* Large characters are likely to get backed into a corner and slaughtered. Large PCs aren't that rare in PFS anymore, this is mean.

I might have enjoyed this adventure a bit more if there had been some warning, like a [horror] tag in the blurb. Just like it's not okay to send someone expecting some nice PG 13 entertainment to a brutal horror movie without warning, this is also not okay.

Not that bad if you're forewarned, but still not great.


(I played this.)

In all honesty, I can see why people are divided about this scenario. It has many feel-bad moments in it. I like what the scenario's trying to do, but not how it's doing it. I need to go into spoiler territory, I'm afraid.

Many spoilers:
First off, I'm not a big fan of the mechanics of the monster. It appears without warning, and the scenario doesn't hint at how to handle it. Right now, only identifying it (and one datapad) will give information, but identifying it in the first place is nearly impossible. There certainly are some tricks to level the playing field, but those aren't telegraphed properly. A good scary monster should have identifiable weaknesses to exploit. Here they're present, but only through specific actions you can get to know them. Actions that aren't necessarily obvious.
I like that it has some advantages over the players. It gives it some extra scare, without directly cheating. But some abilities just make it feel like an unwinnable situation.
I dislike how the dungeon can be a death-trap for several characters, without it it being their fault. Okay, I can get behind death through sheer bad luck, but I can imagine how some characters will die through no fault of their own. There is a way to loop around the dungeon, but that's only available to small creatures and lightly armoured characters. While the game system encourages, heavy armour. Right now Soldiers are the only class who are naturally proficient with heavy armour, but I see a lot of them running around. Chances are, they'll get driven into a corner and pounded to a pulp. That just feels unfair.

Someone at my table said it best. This scenario could work in a home game where the GM is aware of their party's capabilities and can tweak where necessary. But in a Society game, that's impossible. I can guarantee that even in a best-case scenario, it'll leave some players with a sour taste in their mouth afterwards.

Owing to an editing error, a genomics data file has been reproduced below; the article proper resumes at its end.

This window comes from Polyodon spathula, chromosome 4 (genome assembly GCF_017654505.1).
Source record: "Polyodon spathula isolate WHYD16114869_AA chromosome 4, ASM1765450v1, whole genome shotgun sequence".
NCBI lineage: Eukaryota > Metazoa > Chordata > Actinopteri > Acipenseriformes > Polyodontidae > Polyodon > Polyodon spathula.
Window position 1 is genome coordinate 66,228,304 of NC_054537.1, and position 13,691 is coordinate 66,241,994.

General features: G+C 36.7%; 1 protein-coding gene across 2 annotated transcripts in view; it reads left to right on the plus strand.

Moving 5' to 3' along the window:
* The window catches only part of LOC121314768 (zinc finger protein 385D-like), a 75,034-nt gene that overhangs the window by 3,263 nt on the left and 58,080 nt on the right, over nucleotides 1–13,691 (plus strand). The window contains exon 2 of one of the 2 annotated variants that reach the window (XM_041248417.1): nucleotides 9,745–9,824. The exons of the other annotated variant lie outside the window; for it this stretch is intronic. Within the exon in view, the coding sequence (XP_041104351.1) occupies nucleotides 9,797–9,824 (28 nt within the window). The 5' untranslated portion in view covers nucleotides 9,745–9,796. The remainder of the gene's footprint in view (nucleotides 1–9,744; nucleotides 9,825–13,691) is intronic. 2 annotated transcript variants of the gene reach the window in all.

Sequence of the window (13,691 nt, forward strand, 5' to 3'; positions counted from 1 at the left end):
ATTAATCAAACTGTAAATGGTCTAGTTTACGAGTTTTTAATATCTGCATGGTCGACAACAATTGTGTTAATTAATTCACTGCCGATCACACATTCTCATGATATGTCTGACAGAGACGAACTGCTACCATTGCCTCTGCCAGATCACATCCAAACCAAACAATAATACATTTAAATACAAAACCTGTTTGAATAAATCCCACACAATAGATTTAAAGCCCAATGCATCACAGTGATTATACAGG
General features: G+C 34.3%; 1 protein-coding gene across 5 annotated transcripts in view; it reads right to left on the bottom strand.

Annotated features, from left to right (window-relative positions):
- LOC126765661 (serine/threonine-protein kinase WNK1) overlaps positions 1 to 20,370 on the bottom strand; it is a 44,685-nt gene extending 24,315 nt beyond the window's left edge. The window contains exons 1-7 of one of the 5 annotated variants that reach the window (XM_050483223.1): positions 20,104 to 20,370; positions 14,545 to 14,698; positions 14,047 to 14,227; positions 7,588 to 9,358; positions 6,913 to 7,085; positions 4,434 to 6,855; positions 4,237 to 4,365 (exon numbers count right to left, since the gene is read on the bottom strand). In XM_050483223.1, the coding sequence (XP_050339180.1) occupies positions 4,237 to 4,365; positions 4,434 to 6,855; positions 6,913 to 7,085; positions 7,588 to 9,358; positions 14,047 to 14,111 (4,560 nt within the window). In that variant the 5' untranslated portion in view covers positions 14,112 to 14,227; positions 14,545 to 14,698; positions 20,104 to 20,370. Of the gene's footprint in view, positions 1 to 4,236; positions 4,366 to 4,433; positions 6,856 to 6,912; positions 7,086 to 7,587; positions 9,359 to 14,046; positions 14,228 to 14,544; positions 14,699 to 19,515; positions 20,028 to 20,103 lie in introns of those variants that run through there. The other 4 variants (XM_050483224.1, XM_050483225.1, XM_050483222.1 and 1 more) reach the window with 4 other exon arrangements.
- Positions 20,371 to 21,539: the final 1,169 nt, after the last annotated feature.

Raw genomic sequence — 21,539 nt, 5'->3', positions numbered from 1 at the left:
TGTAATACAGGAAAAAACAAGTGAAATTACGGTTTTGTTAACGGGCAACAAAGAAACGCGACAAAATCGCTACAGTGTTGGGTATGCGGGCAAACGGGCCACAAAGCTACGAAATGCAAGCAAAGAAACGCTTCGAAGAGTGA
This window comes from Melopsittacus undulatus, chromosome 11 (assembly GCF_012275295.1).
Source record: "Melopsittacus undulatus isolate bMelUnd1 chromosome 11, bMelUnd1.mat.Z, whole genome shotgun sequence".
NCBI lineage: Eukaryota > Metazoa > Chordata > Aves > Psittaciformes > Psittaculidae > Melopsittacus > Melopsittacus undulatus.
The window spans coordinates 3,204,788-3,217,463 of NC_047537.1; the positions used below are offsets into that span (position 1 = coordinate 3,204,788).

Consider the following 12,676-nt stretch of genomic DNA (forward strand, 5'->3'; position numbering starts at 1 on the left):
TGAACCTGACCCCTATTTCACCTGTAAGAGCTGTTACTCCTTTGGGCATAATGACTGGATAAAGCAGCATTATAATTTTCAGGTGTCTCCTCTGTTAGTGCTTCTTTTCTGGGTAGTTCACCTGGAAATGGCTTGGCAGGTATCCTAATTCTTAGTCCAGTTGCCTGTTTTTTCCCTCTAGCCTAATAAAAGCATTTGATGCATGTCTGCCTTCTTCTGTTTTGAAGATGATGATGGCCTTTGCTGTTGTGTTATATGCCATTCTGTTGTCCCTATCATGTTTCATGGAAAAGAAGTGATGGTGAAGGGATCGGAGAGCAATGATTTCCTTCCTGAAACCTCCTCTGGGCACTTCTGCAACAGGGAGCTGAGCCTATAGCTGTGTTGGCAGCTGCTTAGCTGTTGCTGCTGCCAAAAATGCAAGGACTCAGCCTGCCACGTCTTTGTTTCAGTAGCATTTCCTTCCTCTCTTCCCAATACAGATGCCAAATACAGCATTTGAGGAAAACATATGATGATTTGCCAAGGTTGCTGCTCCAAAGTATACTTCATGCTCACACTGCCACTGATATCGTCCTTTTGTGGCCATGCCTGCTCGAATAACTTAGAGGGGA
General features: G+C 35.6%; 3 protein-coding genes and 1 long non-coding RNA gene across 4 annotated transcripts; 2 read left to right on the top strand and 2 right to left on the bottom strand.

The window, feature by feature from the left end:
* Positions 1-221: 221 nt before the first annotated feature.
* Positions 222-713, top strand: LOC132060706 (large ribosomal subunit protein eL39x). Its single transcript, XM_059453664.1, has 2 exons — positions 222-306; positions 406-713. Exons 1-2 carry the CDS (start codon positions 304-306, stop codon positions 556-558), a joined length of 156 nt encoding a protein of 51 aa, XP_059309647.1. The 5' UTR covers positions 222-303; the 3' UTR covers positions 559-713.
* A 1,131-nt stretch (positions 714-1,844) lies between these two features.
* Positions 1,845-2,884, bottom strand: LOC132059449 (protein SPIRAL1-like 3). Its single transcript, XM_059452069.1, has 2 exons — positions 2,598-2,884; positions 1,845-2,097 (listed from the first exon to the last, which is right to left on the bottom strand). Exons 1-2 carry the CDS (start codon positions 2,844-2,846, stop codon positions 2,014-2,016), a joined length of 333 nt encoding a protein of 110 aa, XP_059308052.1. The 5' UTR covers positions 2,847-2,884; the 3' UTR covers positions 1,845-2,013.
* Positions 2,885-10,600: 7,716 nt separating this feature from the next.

I'm not as down on this scenario as other people, but I still don't like this very much. Only play this one if you know what you're getting into.

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The Exchange

Pathfinder Adventure Path, Lost Omens, Rulebook, Starfinder Accessories, Starfinder Maps, Starfinder Roleplaying Game, Starfinder Society Subscriber

Any info on the maps yet?

Paizo Employee Organized Play Lead Developer

3 people marked this as a favorite.

Maps in #2-02:

This adventure uses only a full-page custom map.

The Exchange

Pathfinder Adventure Path, Lost Omens, Rulebook, Starfinder Accessories, Starfinder Maps, Starfinder Roleplaying Game, Starfinder Society Subscriber

Thanks John!

Dark Archive

1 person marked this as a favorite.

Hmm, was curious about the low reviews and I have a question

about the one thing both of them complain:
Isn't it GM's job to make it clear when a monster is too powerful for the group? Like either just stating it directly or otherwise describing to them they realize its too strong for them in character? Unless creature looks really harmless I guess. Though I agree that it'd probably be better if scenario itself made it obvious how deadly the creature is, I think too many GMs in general have mentality of "If text doesn't say this aloud then PCs can't be allowed figure it out"

Corvus, I like the fact that it didn't pander to the lowest common denominator, and it let the GM be the GM and unwrap this like the true gift it is.

Shadow Lodge

2 people marked this as a favorite.

I had fun. Some nice lines that came up in game.

If you've read the reviews, not really spoilers:

(On finding some other bad guys)
Player: "Maybe the security bot will show up and... murder them all."
GM: "Oh... he did already."

Name for monster based on memory: Nanite Goldfish


1 person marked this as a favorite.

When reporting this scenario it shows as repeatable. Is this accurate? It is not tagged as repeatable.

Pathfinder Starfinder Adventure Path, Starfinder Society Subscriber

Arvin says, that he served in his "first few years in society" on Alazdra last mission.

Alazdra says that it was 30 years ago.

Lashunta mature at 20 years.

So, considering joining Society at 20 years and "first few years" be at leas 2 years - Arvin was at least 22 during Alazdra last mission and now Arvin is no less than 52 years (look at his picture)! Is that so - or there is some mistake?

Grand Lodge

Pathfinder Adventure, Adventure Path, Maps Subscriber; Starfinder Charter Superscriber

I gotta agree this Scenario was a little gem, perfect for Halloween. I warned them at the start "This won't be like any other scenario we've done before. But I won't fudge dice or hold your hands. If you want to die I will assist in that mission"

I feel I ran it perfectly as it was written to be. Half the party may have died but everyone had a great time.

Paizo Employee Starfinder Society Developer

30-30 wrote:
When reporting this scenario it shows as repeatable. Is this accurate? It is not tagged as repeatable.

This should not be occurring. I'll raise it up the chain, as this scenario should not have the repeatable tag.